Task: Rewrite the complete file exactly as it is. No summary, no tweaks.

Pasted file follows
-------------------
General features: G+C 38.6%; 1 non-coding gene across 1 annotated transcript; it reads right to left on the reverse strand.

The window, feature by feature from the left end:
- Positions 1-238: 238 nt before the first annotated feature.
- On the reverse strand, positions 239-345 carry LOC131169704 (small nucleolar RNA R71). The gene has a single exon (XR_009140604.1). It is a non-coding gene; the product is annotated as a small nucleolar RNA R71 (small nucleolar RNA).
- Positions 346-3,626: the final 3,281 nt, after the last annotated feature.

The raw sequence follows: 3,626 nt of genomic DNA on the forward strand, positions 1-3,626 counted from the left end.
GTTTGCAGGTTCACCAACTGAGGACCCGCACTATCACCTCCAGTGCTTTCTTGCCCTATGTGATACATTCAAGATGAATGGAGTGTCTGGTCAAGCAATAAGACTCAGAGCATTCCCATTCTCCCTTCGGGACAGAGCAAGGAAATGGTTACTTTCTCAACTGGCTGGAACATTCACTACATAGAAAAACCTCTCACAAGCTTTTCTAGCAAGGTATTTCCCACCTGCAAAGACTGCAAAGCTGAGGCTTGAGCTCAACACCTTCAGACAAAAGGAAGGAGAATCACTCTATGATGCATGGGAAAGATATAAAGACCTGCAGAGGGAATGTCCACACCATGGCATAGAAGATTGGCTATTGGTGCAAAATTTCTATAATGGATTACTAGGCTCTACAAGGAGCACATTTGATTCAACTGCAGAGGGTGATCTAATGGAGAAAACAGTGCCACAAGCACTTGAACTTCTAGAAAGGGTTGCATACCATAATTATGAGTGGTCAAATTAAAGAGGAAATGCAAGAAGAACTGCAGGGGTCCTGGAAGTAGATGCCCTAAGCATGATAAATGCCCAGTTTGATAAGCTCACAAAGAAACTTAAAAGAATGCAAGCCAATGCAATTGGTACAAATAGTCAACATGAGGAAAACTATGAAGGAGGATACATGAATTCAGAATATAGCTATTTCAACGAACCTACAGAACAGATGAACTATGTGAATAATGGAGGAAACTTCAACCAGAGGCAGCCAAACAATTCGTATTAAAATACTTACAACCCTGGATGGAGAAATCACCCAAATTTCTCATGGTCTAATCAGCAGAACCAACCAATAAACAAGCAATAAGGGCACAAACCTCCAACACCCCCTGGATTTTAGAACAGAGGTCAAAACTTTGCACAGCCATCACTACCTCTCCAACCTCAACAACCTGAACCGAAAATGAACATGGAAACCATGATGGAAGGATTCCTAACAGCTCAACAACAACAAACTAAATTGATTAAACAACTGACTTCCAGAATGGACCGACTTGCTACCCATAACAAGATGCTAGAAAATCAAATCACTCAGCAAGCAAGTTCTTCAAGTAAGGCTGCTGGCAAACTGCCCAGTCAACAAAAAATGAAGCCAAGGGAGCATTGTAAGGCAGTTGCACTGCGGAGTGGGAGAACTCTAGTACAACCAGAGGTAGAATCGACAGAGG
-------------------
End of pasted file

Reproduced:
General features: G+C 38.6%; 1 non-coding gene across 1 annotated transcript; it reads right to left on the reverse strand.

The window, feature by feature from the left end:
- Positions 1-238: 238 nt before the first annotated feature.
- On the reverse strand, positions 239-345 carry LOC131169704 (small nucleolar RNA R71). The gene has a single exon (XR_009140604.1). It is a non-coding gene; the product is annotated as a small nucleolar RNA R71 (small nucleolar RNA).
- Positions 346-3,626: the final 3,281 nt, after the last annotated feature.

The raw sequence follows: 3,626 nt of genomic DNA on the forward strand, positions 1-3,626 counted from the left end.
GTTTGCAGGTTCACCAACTGAGGACCCGCACTATCACCTCCAGTGCTTTCTTGCCCTATGTGATACATTCAAGATGAATGGAGTGTCTGGTCAAGCAATAAGACTCAGAGCATTCCCATTCTCCCTTCGGGACAGAGCAAGGAAATGGTTACTTTCTCAACTGGCTGGAACATTCACTACATAGAAAAACCTCTCACAAGCTTTTCTAGCAAGGTATTTCCCACCTGCAAAGACTGCAAAGCTGAGGCTTGAGCTCAACACCTTCAGACAAAAGGAAGGAGAATCACTCTATGATGCATGGGAAAGATATAAAGACCTGCAGAGGGAATGTCCACACCATGGCATAGAAGATTGGCTATTGGTGCAAAATTTCTATAATGGATTACTAGGCTCTACAAGGAGCACATTTGATTCAACTGCAGAGGGTGATCTAATGGAGAAAACAGTGCCACAAGCACTTGAACTTCTAGAAAGGGTTGCATACCATAATTATGAGTGGTCAAATTAAAGAGGAAATGCAAGAAGAACTGCAGGGGTCCTGGAAGTAGATGCCCTAAGCATGATAAATGCCCAGTTTGATAAGCTCACAAAGAAACTTAAAAGAATGCAAGCCAATGCAATTGGTACAAATAGTCAACATGAGGAAAACTATGAAGGAGGATACATGAATTCAGAATATAGCTATTTCAACGAACCTACAGAACAGATGAACTATGTGAATAATGGAGGAAACTTCAACCAGAGGCAGCCAAACAATTCGTATTAAAATACTTACAACCCTGGATGGAGAAATCACCCAAATTTCTCATGGTCTAATCAGCAGAACCAACCAATAAACAAGCAATAAGGGCACAAACCTCCAACACCCCCTGGATTTTAGAACAGAGGTCAAAACTTTGCACAGCCATCACTACCTCTCCAACCTCAACAACCTGAACCGAAAATGAACATGGAAACCATGATGGAAGGATTCCTAACAGCTCAACAACAACAAACTAAATTGATTAAACAACTGACTTCCAGAATGGACCGACTTGCTACCCATAACAAGATGCTAGAAAATCAAATCACTCAGCAAGCAAGTTCTTCAAGTAAGGCTGCTGGCAAACTGCCCAGTCAACAAAAAATGAAGCCAAGGGAGCATTGTAAGGCAGTTGCACTGCGGAGTGGGAGAACTCTAGTACAACCAGAGGTAGAATCGACAGAGG